Simon Joyner Talks Analog Vs. Digital, Leftover Songs + More
Simon Joyner has been a fixture in the Omaha music scene since the 1990s, writing and recording more than 20 albums. Folk icon Conor Oberst drops Joyner's name whenever he gets the chance, and credits Joyner with turning him on to all the essential classic artists. Beck's been a fan ever since Joyner passed him a cassette tape just before Beck hit paydirt with Odelay.
While not as well-known as these artists, Joyner earned a distinction no other artist has when famous British DJ John Peel broadcast his 1994 album The Cowardly Traveller Pays His Toll from start to finish.
Now, Joyner is prepping for the release of his next album, Grass, Branch and Bone, which comes out on Woodsist Records March 31. He took some time to discuss his songwriting process, what he loves about recording to tape as opposed to working digitally, and his record collection.
Grass, Branch and Bone is your first album with Woodsist Records. How did that relationship begin?
Yeah, I knew the guys in [Brooklyn folk band] Woods; I’d played with them some years ago and befriended them. Like, whenever they came through town, I’d set up a show for them. [Woods are] Jarvis, Jeremy and Kevin Morby. And Kevin, I knew him from way back. When he was in high school, he set up a show for me when he lived in Kansas City. So I knew him from a long time ago.
When I was recording this album, I wasn’t really sure who was going to put it out. I put the last record out myself because it was a double album, and I knew it was going to be really expensive. With this one, it seemed like a good fit: what they’re doing and what I’m doing, so I asked, and they were really excited to do it.
Throughout your rather large discography, there’s no one label you seem to stick with. Do you prefer it that way, or do ever think of finding one label you can work with long-term?
I’m excited when people want to put my records out, and I like working with a lot of different independent labels. I’ve had long-term relationships with, like, Jagjaguwar. I’ve got a few records on that label. But ... it’s never like a hard-feelings type of thing, whenever I put out a record on a different label.
I have a fan base, but I’m not selling records in the kinds of quantities where it’s hurting any label if I go and do a record with anybody else. They end up doing it because they love the music, not because I’m making them a pile of cash. That’s for sure.
If was selling so many records that working with someone else would seem hurtful to the label that had been so good to me, then I would definitely think twice about it. But usually, it’s amicable. I’m just like, “Oh, this other label is willing to lose some money on me this time. So I’ll spare you guys having to do it for once.”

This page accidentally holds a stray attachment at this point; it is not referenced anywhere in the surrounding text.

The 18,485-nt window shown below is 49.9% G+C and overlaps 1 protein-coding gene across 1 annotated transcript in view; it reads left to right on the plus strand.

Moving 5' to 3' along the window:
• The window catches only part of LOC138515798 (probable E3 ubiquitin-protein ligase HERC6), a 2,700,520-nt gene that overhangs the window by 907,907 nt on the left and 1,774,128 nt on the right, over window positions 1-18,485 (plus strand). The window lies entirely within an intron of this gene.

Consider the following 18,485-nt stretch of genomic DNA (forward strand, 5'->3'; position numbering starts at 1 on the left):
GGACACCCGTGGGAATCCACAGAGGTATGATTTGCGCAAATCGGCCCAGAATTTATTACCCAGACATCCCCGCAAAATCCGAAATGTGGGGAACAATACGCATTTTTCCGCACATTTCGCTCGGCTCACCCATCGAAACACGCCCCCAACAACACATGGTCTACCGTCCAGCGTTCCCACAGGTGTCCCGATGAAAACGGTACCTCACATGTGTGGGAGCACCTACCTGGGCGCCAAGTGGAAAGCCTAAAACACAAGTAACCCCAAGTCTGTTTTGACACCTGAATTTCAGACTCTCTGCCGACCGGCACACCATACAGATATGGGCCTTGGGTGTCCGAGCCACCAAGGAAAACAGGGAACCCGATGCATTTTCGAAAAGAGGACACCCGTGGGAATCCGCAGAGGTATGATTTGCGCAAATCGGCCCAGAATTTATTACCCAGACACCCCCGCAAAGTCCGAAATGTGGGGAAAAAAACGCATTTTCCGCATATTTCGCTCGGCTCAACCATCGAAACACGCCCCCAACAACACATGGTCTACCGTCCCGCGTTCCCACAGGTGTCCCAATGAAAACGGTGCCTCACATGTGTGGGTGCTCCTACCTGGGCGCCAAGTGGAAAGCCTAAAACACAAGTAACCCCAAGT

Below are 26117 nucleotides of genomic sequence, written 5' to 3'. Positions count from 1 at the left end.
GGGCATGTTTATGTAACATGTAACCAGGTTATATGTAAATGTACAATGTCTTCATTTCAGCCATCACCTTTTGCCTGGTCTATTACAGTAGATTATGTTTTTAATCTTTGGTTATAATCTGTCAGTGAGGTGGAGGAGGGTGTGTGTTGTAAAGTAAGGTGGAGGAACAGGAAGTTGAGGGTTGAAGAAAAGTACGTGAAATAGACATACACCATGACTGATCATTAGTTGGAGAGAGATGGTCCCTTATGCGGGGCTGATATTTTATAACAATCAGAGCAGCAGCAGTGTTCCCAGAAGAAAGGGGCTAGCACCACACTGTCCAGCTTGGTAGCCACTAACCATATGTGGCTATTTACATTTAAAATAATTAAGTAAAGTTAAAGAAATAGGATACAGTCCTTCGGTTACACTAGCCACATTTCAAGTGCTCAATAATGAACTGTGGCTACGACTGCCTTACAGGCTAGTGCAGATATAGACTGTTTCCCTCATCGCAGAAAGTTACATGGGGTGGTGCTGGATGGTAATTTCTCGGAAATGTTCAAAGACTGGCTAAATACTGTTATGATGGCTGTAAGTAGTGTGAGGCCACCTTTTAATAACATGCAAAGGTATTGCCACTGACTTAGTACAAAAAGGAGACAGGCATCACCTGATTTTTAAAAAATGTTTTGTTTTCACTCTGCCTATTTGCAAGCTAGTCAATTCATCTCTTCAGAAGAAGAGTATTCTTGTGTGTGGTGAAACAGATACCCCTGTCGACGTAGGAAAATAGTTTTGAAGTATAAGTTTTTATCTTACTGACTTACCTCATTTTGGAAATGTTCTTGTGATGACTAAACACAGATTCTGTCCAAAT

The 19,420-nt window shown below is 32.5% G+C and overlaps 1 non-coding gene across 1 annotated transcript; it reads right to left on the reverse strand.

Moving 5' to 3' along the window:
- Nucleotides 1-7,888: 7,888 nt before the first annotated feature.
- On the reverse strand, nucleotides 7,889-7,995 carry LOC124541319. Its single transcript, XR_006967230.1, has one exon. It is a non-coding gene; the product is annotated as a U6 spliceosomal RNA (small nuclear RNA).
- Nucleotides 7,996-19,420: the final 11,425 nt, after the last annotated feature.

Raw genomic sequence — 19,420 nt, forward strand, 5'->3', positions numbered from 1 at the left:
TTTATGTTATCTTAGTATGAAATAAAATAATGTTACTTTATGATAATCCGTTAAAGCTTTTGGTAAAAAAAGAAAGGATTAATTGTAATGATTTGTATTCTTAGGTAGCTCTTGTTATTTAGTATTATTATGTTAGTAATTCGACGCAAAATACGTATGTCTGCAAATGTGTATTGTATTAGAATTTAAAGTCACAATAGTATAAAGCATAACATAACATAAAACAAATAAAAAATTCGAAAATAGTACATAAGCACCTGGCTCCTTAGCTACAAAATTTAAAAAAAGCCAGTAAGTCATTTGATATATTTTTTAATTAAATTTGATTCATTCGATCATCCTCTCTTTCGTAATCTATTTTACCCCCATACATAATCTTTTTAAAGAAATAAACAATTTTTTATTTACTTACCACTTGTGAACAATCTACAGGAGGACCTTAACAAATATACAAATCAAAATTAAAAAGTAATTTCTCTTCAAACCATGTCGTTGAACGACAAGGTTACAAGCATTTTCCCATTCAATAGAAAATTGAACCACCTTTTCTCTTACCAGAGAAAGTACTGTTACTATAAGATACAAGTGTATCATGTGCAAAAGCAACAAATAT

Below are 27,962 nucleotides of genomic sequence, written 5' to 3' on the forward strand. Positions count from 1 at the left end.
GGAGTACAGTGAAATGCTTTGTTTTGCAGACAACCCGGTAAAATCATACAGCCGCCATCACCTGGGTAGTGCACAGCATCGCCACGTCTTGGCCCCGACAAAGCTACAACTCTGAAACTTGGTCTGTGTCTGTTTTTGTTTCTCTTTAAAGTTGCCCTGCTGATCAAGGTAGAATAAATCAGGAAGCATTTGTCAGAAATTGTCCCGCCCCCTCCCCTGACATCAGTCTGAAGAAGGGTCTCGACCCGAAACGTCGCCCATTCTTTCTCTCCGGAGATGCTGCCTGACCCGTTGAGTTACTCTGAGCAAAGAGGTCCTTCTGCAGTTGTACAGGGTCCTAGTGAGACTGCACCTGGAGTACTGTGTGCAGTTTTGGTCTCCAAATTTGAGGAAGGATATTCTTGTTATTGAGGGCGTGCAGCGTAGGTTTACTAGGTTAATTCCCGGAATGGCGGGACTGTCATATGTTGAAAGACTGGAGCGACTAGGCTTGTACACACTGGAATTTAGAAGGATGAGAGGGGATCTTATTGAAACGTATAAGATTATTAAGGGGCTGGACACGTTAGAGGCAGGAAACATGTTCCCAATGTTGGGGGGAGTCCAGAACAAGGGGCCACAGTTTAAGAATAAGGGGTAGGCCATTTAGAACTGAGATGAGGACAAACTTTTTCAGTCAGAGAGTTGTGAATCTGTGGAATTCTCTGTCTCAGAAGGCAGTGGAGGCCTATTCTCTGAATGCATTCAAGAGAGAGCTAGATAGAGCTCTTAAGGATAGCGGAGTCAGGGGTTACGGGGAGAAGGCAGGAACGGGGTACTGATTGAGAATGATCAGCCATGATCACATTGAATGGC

We got hear the songs "Nostalgia Blues" and “You Got Under My Skin” already. Is that a good representation of what to expect on the new album?
I guess so, as far as musically, instrumentally. The album is pretty sparse, so there’s not a lot of stuff going on in most of the songs. The instrumentation is pretty stripped down to just a small band. As far as the mood, that changes from song to song, depending on what the song’s about. Sonically speaking, it’s more, kind of a folkier, more sparse sound than the last record, which was a full band and ... messy. This one is more controlled and folky, I guess.
Would you say it’s closer in tone to The Cowardly Traveller?
Like, of the earlier records of mine, it probably most closely resembles Songs for the New Year in its approach. Cowardly Traveller, there was a lot of electric guitar in there, but it’s also sparse. The new record has a more acoustic base, a piano here, and some strings here and there, but keeping it pretty sparse.
Folk music is generally a very lyric-focused music genre. What are you drawing on these days for your lyrics? Does it ever feel difficult to find inspiration or subjects to write about?
Not really. I mean, the great thing about songs is that, as long as you are not a hermit, you’ll have plenty to write about. People are always getting into conflicts with one another and always kind of struggling with their own demons and overcoming things that they are haunted by, or succumbing to things they are haunted by. As long as you know people, you’ll always be able to observe them in action, and it’s just, like, a never-ending body of different variations.